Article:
But McSally said in a tweet that no senator should get a paycheck if they cannot come together and approve a stimulus package. Bourne said that one thing that both parties have agreed on is the need for an increase in unemployment insurance. He said current proposals call for “an extra emergency payment … which will be fully funded by the federal government, with an expansion of the number of weeks for people to be eligible for unemployment insurance.” Senate Minority Leader Chuck Schumer, D-N.Y., said on the floor Monday that the bill “has moved in a direction we’ve outlined” on unemployment insurance. “The original bill had the unexpanded employment benefits last only three months, we need to make it longer because the dislocation caused by this crisis will not be over in 90 days and people who lose their jobs need help,” Schumer said.
Five Republican senators were not present, at least three of whom were staying away out of concerns over the coronavirus. Sen. Rand Paul, R-Ky., said he is under quarantine after testing positive for COVID-19 while Utah Sens. Mitt Romney and Mike Lee, both Republicans, were self-quarantining after close contact with Paul. Bourne said if the bill included more flexibility for households and working families “relative to the amount that Republicans want to be sent to large businesses,” and more controls on how corporations can spend the funds, then Democrats would likely vote for it. Despite the challenges in pushing a bill through the Senate, Bourne said he thinks a package will have to be passed eventually, as markets have been in a freefall in recent weeks and higher unemployment is looming. But even if they agree on a stimulus bill, Bourne said the bigger challenge remains the underlying health issue. “You can provide all the relief you like, but people aren’t going to start going out to restaurants again, in meaningful numbers or start getting using airlines again, or anything else until the public health issue is dealt with in some way,” he said. For more stories from Cronkite News, visit cronkitenews.azpbs.org.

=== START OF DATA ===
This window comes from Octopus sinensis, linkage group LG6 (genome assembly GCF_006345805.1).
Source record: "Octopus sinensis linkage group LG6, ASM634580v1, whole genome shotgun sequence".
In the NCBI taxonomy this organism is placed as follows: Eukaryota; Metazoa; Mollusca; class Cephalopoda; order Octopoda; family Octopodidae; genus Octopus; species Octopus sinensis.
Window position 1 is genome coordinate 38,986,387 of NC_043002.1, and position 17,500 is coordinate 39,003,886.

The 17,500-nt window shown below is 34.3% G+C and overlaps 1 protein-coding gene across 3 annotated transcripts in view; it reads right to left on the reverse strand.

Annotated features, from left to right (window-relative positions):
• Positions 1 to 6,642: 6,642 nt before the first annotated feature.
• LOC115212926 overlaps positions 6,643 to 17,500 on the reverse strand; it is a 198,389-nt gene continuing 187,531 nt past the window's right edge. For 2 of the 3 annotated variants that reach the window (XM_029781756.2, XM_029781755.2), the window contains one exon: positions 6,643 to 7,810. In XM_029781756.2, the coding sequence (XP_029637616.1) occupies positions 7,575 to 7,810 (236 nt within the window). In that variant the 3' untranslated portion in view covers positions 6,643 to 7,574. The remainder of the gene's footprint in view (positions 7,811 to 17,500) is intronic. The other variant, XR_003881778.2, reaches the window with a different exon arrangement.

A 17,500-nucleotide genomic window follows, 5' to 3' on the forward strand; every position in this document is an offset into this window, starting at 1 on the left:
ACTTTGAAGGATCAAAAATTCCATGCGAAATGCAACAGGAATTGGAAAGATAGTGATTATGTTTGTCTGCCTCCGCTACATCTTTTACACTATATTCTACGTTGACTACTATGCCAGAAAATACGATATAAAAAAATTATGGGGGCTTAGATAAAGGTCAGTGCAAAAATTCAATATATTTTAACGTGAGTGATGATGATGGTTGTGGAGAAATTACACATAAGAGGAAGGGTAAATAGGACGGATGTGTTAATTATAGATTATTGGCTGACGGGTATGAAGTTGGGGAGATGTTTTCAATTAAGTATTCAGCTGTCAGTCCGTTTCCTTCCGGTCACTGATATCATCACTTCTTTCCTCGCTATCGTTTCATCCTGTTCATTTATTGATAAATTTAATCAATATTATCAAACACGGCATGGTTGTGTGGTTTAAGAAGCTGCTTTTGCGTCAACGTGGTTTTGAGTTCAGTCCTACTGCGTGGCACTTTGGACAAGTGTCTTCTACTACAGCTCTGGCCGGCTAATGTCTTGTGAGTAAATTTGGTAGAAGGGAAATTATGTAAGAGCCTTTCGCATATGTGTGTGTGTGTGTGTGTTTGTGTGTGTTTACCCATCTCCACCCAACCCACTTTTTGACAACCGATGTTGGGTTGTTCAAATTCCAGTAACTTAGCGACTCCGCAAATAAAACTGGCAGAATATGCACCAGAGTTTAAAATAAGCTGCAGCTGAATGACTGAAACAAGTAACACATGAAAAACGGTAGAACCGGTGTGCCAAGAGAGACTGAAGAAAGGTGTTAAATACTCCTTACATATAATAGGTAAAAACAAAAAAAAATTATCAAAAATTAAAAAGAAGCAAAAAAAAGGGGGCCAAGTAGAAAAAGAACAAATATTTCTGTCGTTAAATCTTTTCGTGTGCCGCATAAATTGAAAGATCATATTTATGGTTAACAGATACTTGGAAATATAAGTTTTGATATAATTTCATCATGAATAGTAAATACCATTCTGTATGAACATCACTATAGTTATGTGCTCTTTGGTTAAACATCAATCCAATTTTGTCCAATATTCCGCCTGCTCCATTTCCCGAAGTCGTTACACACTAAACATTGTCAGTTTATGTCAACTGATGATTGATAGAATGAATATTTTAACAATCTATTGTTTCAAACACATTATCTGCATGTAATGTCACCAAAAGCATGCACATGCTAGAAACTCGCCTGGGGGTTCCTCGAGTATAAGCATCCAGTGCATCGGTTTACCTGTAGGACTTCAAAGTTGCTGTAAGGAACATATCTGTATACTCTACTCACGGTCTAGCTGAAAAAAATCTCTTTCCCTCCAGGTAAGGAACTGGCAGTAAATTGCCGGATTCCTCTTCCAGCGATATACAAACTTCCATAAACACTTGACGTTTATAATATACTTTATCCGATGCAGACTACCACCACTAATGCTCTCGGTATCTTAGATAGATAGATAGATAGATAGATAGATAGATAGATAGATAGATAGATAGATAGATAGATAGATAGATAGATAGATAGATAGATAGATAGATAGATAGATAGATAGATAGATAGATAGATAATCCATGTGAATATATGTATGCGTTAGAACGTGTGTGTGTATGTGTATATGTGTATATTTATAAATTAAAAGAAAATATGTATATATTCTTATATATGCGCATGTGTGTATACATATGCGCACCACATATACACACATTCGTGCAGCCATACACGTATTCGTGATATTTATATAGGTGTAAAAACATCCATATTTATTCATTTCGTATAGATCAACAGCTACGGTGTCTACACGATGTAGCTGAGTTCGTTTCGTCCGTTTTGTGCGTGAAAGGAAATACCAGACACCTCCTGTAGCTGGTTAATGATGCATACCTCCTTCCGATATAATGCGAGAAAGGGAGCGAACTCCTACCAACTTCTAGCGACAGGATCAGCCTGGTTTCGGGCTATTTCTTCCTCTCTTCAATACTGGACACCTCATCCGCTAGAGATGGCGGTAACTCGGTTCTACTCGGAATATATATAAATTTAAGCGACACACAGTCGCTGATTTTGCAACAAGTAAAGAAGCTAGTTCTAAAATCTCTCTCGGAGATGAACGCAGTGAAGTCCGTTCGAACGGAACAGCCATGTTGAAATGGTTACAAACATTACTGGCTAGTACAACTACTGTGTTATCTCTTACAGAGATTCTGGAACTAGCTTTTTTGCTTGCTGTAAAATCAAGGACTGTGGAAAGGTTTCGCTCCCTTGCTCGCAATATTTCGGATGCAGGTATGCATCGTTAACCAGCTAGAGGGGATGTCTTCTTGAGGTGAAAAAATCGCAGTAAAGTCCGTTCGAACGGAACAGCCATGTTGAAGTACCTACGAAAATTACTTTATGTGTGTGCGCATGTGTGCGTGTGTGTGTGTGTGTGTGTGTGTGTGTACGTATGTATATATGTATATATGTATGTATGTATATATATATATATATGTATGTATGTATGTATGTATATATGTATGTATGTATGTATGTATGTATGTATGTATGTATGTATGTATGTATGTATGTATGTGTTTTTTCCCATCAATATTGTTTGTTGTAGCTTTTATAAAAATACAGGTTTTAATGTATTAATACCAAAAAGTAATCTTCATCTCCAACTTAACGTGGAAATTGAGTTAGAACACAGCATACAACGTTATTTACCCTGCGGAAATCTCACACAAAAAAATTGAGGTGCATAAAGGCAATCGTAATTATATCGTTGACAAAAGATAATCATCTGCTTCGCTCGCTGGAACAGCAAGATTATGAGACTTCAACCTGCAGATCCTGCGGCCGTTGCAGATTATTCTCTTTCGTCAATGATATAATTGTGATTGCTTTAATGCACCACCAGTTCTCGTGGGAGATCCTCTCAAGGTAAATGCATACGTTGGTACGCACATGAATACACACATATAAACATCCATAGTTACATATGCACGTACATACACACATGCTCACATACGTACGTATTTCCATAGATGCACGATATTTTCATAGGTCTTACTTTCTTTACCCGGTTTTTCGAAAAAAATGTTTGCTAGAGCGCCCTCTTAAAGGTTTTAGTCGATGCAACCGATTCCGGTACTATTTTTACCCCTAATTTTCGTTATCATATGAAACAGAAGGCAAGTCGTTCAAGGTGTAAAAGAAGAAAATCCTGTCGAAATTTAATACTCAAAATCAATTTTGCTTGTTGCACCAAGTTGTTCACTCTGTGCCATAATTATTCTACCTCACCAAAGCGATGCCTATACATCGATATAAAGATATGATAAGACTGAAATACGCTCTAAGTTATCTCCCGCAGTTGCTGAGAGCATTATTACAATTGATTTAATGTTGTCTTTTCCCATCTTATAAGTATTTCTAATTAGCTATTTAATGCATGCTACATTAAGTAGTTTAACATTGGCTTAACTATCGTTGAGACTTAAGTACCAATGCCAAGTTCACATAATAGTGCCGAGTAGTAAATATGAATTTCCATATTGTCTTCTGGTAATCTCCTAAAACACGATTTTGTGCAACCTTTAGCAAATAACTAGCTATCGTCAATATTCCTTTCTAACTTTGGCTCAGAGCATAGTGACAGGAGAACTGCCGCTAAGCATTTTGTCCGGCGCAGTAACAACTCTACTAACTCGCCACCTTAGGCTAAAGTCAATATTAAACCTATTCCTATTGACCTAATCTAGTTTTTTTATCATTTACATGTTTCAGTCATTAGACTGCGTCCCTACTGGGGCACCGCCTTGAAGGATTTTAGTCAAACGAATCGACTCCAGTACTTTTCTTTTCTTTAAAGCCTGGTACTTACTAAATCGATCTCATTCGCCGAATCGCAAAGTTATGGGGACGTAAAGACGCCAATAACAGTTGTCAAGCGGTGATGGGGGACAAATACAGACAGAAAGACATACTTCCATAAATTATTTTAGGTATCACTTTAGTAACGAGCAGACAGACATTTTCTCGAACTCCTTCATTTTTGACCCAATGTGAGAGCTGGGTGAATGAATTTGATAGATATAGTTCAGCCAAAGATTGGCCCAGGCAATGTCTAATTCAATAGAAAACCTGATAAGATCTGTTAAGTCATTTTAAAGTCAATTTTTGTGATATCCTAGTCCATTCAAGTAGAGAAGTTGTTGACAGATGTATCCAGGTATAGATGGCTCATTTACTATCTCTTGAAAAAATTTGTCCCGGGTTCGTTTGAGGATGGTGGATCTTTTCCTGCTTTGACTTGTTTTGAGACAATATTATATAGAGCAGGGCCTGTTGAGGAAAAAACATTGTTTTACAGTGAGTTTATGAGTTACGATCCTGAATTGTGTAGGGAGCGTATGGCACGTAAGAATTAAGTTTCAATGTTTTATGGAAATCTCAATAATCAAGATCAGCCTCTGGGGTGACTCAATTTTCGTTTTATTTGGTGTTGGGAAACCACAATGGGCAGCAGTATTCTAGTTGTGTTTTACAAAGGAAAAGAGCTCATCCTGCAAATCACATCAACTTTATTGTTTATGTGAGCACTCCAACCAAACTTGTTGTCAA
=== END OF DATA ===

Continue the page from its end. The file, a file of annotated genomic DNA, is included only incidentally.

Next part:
If the Senate can’t come together in a time of great need, no Senator should receive a paycheck—like millions of Americans. If the urgent COVID-19 relief package fails again, I’m introducing a bill immediately to withhold Senators’ pay until Americans are put before politics.— Martha McSally (@SenMcSallyAZ) March 23, 2020
Note: This story originally appeared on Cronkite News and is published via a Creative Commons license. Cronkite News is produced by the Walter Cronkite School of Journalism and Mass Communication at Arizona State University.